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Why Are We Still Using the Espionage Act?

No matter where you stand on the arrest of NSA contractor Reality Winner, the outdated law is unjust.
NSA contractor Reality Winner

NSA contractor Reality Winner

The Trump administration has taken it’s first step in retaliating against leakers, showing that the President’s tirades on twitter are more than just rhetorical threats. Charges have been brought under the Espionage Act against a 25 year-old NSA contractor for allegedly providing a news outlet with a classified document. Reality Leigh Winner could be the source of a five page NSA report published by The Intercept showing Russian hacking efforts just days before the US election.

The official version of events reads like this: According to the FBI Affidavit, Winner admitted to printing the top secret intelligence report, removing it from the facility where she works in Georgia, and then mailing it to a media organization. The government claims that what led them to Winner was the news outlet itself. Allegedly, a reporter emailed a scan of the document to verify it’s authenticity and in turn government officials saw that the file contained a crease, leading them to believe that the original was a physical copy which had been printed. The government also says the news outlet had emailed the document to a second contractor, disclosing that it had been mailed from Augusta, Georgia. Eventually, the trail led them to Winner.

Much reporting on this story is highlighting Winner’s poor op-sec (operational security), and questioning The Intercept’s handling of the document. The news organization has released a brief statement saying that their source was anonymous and urging caution in believing the official line, writing that “it is important to keep in mind that these documents contain unproven assertions and speculation designed to serve the government’s agenda and as such warrant skepticism. Winner faces allegations that have not been proven. The same is true of the FBI’s claims about how it came to arrest Winner.”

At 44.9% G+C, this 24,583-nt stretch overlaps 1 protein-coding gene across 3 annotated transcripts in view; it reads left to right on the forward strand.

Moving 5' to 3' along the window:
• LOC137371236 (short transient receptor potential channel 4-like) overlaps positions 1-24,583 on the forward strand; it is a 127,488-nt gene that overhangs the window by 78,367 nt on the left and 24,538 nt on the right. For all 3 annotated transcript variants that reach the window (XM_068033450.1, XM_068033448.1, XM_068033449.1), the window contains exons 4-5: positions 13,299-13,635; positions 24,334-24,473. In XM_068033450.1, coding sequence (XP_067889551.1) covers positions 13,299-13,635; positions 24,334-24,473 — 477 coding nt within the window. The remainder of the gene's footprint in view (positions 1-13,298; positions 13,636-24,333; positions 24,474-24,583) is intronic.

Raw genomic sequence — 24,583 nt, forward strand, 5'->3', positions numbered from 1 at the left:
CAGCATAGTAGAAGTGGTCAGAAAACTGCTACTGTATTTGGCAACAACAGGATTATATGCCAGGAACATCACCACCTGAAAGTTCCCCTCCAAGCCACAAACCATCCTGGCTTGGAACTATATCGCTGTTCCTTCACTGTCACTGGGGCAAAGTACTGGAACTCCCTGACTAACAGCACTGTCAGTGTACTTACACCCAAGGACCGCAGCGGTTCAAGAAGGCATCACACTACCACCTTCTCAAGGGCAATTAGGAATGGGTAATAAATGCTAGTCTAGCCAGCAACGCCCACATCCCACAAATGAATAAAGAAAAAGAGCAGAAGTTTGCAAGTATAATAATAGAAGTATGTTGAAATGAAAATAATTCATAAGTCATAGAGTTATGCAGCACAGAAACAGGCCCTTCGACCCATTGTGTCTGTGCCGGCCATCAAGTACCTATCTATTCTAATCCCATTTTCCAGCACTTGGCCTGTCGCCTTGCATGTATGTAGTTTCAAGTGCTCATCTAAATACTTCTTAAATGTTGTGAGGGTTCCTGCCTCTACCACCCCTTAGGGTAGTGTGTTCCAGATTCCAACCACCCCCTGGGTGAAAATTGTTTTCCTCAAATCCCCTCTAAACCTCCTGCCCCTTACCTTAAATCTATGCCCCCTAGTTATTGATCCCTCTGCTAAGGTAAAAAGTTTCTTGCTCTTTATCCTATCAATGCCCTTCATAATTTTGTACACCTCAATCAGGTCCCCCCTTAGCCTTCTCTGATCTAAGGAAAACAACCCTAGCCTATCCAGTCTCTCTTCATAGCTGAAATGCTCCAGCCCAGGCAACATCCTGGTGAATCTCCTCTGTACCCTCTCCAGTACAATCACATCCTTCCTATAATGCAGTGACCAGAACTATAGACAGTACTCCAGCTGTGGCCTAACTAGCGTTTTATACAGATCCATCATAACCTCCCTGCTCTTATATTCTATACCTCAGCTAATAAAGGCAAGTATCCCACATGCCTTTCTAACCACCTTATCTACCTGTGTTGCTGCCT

The notion of innocent until proven guilty is often forgotten, especially when related to national security, hence the danger of using the Espionage Act. The law was written during World War I to go after spies, but President Obama used it more times than any other administration in history to pursue whistleblowers, sources, and even journalists themselves. Trevor Timm, the executive director of the Freedom of the Press Foundation, has long advocated for its reform, told The Daily Banter that “in recent Espionage Act cases, sources have been barred by judges from telling the jury about their motive, from arguing their leaks did not harm national security, and from discussing the benefits of their leaks.” He warns that, “in a society that is supposed to appreciate the concept of 'fair trials', this is a travesty.”

A case like Winner’s will take us through a predictable process we’ve grown accustomed to thanks to the Obama administration’s pursuit of Chelsea Manning and Edward Snowden and the overwhelming growth of the security state. The public will debate whether Winner is a patriot or traitor, the damage or lack thereof done to national security, and if getting a security clearance is too easy. The NSA will take yet another hit on it’s ability to keep information secure, and Winner’s social media posts and political leanings will be scrutinized. The only person we won't hear from, if tried under the Espionage Act, is Winner herself. 

The current political environment may work in Winner’s favor given the animosity towards the Trump administration. Calling the President an “orange fascist” online doesn’t seem unusual these days, depending which social bubble one exists in. Whereas during the Obama administration’s unprecedented war on leakers many on the left were relatively silent or tepid in their response, concern over the the Trump White House attempting to discredit the media and threatening a free press has been more pronounced.

Encouragement and access to leaking is also at high point. Most news organizations have some kind of secure system for anonymous submissions, and some are openly advocating for dirt on the Trump/Russia scandal. Just yesterday, Michael Moore announced a new website called Trumpileaks urging people to share information “in the name of protecting the United States from tyranny”. Let’s hope this appetite for transparency extends to the legal system and momentum builds for Espionage Act reform. No matter where you stand on Trump or details of a specific leak, fair trials are something every American should support.